Let’s Read! Dune, Part Four

13249366I feel as if I could just title all of these posts so far “Duke Leto Deathwatch 2016” considering the amount of time I spend speculating on the time and manner and necessity of the Duke’s demise. I’m sad to report that after 162 pages, a full third of the way through this book, Duke Leto remains in the land of the living. There’s a light at the end of the tunnel, however, as Dr. Yueh finally makes his move and attacks the Duke in chapter eighteen. Before we get to that, however, there’s a good deal more set-up for the imminent tragedy.

The sixteenth chapter opens with an epigraph on greatness and myth-making from “Collected Sayings of Muad’Dib,” and the chapter sticks fairly closely to these themes as it continues to explore Duke Leto’s character and touches on Paul’s precociousness and the likelihood that Paul is this mythical Kwisatz Haderach figure. I still feel as if this is an enormous amount of ground-laying for a plot that is so highly conventional that surely people knew it by heart even in 1965. Most of the chapter is taken up with a long dinner, in which the Duke discusses his progressive goals for Arrakis and some of the recent problems on the planet with several locally important men. The thing that is most interesting here, however, is the dynamic between Duke Leto and Jessica. He doesn’t publicly disavow her like I thought he might, but he’s certainly cool and mistrustful towards her, and Jessica definitely notices.

It’s not until the next chapter, however, that Jessica takes action, and this is only when she’s directly confronted by a very drunk Duncan Idaho (literally the worst character name so far in the book; what was Frank Herbert thinking?) who accuses her to her face of being a Harkonnen spy. This finally helps her understand the Duke’s weird behavior, and Jessica is livid. She goes to discuss this garbage with Thufir Hawat, who is a massive dick to her because he doesn’t understand or trust the Bene Gesserit. A couple of major pieces of information come out of this interview, though. First, neither Jessica nor Hawat suspect who the actual spy/traitor is. Second, Jessica is pregnant with the Duke’s daughter. Third, Jessica is a woman of considerable intelligence and power in her own right.

Here’s the thing, though: If Jessica is so intelligent and powerful, why must she be so meek and subservient to Duke Leto? Serious question. It’s not that I don’t understand politics or the long-game scheming the Bene Gesserit seem to be engaged in. Sure, I buy it. They’re shaping the future of the galaxy, one eugenically planned Chosen One and one meticulously orchestrated and seeded “prophecy” at a time for some reason. Ethics or something, I guess, since Jessica seems to be somewhat unwilling to just straight up mind control dudes in order to get her way, although she’s not above terrifying poor old Hawat. And so, Jessica is a devoted concubine and attentive mother, demonstrably powerful but with no apparently ego or ambitions of her own. Instead, she’s focused almost entirely on securing her husband’s legacy and her son’s future, and her entire identity is wrapped up in these concerns.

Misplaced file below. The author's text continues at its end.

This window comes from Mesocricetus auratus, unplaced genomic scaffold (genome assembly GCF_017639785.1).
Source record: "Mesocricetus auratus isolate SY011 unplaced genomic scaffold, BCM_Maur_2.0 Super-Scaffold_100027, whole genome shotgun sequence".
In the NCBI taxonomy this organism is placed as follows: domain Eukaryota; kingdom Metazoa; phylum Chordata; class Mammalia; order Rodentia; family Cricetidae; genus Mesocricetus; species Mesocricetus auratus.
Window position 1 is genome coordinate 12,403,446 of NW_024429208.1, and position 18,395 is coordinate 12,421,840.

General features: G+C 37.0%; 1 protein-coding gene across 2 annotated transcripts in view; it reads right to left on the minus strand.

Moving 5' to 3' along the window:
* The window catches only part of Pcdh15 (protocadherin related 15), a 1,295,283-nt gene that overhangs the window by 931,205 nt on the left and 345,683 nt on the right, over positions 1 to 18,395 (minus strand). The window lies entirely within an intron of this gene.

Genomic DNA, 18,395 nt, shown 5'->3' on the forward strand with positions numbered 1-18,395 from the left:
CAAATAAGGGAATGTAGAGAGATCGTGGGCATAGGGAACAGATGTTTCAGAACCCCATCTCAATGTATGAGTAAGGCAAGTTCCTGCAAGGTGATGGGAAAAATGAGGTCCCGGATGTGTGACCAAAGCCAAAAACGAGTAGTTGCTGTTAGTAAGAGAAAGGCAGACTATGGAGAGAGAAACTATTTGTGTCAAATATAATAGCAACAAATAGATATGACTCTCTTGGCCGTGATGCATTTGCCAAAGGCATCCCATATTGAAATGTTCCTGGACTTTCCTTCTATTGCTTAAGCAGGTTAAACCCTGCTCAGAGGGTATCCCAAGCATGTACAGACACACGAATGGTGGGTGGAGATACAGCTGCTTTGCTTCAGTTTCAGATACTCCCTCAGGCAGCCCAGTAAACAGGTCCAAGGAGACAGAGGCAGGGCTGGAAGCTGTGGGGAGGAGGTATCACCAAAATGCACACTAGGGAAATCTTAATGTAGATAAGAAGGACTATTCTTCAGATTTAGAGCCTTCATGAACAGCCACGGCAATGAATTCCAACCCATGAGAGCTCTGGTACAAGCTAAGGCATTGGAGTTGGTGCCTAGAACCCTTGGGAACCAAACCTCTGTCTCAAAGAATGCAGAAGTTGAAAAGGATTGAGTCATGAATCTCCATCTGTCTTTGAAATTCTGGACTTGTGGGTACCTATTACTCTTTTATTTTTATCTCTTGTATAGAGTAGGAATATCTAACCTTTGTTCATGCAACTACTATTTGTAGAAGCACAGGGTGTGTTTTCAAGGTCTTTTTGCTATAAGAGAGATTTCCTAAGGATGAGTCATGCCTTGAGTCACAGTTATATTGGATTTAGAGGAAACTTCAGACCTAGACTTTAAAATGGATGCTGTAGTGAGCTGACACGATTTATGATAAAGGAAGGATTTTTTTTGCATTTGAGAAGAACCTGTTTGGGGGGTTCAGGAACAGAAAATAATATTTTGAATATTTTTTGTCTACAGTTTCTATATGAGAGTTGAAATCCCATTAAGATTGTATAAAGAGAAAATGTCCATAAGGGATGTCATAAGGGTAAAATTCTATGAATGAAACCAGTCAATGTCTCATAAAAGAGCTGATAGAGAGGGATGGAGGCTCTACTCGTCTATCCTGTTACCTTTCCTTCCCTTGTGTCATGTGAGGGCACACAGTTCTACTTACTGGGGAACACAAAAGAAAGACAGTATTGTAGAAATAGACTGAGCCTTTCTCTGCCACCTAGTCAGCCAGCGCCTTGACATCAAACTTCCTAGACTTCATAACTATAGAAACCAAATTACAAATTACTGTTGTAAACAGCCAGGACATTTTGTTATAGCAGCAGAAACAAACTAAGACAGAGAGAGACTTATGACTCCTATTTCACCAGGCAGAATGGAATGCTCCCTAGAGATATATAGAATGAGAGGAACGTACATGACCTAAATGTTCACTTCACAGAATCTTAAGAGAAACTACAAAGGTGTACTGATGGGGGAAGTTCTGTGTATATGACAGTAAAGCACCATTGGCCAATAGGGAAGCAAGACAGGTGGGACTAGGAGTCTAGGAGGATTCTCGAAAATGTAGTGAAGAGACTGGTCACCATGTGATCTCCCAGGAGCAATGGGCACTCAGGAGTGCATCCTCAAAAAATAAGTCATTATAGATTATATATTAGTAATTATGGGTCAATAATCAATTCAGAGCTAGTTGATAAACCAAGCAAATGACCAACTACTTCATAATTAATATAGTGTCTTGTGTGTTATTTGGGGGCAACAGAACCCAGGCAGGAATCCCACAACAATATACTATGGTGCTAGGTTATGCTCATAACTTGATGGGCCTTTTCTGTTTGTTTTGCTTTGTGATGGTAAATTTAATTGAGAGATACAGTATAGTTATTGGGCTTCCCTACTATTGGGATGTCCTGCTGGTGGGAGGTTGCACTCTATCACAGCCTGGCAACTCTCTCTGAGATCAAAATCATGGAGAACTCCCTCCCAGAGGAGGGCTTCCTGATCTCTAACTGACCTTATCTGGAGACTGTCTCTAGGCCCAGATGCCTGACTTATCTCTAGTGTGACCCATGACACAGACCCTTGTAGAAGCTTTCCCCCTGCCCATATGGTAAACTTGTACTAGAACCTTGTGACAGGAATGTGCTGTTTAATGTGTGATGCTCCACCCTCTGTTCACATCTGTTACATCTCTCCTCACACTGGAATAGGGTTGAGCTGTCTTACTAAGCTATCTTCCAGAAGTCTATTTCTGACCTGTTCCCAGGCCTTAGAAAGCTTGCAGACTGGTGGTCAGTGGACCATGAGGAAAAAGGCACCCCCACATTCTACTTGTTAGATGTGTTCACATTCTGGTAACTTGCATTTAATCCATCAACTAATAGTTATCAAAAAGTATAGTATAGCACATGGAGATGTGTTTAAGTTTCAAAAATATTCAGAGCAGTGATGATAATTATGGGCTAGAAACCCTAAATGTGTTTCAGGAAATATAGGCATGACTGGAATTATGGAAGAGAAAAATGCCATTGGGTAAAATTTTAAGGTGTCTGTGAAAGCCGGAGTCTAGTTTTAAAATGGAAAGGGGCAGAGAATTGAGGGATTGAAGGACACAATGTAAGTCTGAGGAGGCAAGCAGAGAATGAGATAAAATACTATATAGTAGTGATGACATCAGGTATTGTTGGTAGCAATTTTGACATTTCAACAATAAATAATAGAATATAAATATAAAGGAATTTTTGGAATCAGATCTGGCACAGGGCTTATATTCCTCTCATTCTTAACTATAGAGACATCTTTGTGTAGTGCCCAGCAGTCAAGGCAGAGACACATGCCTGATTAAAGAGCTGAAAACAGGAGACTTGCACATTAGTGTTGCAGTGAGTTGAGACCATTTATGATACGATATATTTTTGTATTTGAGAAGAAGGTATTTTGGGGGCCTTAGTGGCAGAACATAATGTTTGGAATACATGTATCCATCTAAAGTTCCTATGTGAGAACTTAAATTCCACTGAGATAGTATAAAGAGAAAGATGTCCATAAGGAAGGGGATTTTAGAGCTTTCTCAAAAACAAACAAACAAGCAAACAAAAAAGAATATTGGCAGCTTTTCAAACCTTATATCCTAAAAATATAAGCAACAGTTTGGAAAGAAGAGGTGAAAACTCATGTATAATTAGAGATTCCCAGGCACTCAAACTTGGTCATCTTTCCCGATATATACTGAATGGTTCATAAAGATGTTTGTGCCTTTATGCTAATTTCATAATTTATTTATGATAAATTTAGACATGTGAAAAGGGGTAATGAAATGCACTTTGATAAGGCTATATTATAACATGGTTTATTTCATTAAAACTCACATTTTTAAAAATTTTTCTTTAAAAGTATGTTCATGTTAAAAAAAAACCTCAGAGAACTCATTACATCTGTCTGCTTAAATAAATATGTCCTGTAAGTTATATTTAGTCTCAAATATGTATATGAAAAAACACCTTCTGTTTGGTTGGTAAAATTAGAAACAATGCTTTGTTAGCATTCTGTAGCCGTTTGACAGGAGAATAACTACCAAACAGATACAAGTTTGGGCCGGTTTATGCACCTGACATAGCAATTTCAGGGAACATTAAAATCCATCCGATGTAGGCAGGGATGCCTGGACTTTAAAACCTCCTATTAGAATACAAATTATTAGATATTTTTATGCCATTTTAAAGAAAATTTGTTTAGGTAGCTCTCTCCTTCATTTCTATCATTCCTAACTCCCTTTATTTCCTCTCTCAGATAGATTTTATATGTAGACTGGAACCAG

I just find this stuff tiresome and sadly characteristic of many of the male-penned, progressive-for-their-time novels that make up so much of the SFF canon. Frank Herbert, like many authors of his age (and our age, if we’re being honest), can imagine a woman who is beautiful, strong, intelligent, brave, principled, and powerful, but only insofar as she’s appropriately in thrall to a Great Man™, busy nurturing a future Great Man™, or otherwise safely ensconced in some version of a 1950s gender role while the real protagonists (all men) do all the truly important stuff.

Jessica is too tamed by heteronormative not-marriage and by doting motherhood to be truly powerful, and she’s never treated as an equal to Leto or Paul in the narrative. When she does show her considerable power, it’s framed as irrational—she’s goaded into it by Hawat’s suspicions about her motives—and her connection to the Bene Gesserit, who are actually powerful, is portrayed as legitimately questionable. Certainly the Revered Mother is treated as a somewhat sinister figure, even as she’s also treated like an irrational old hag who isn’t to be taken seriously. It’s a treatment of women that is condescending in its magnanimity—because, you see, women can be powerful—but also sadly limiting of women’s opportunities and stories—because powerful women are frightening and emasculating, so they must be controlled in the narrative, preferably by men, at all times.

Maybe I’m wrong, but with the Duke’s demise imminent, I can’t help but feel that Jessica is going to spend the rest of the book subservient to her own son. And that’s if she’s not fridged for Paul’s character development, which seems like a distinct possibility at this point.

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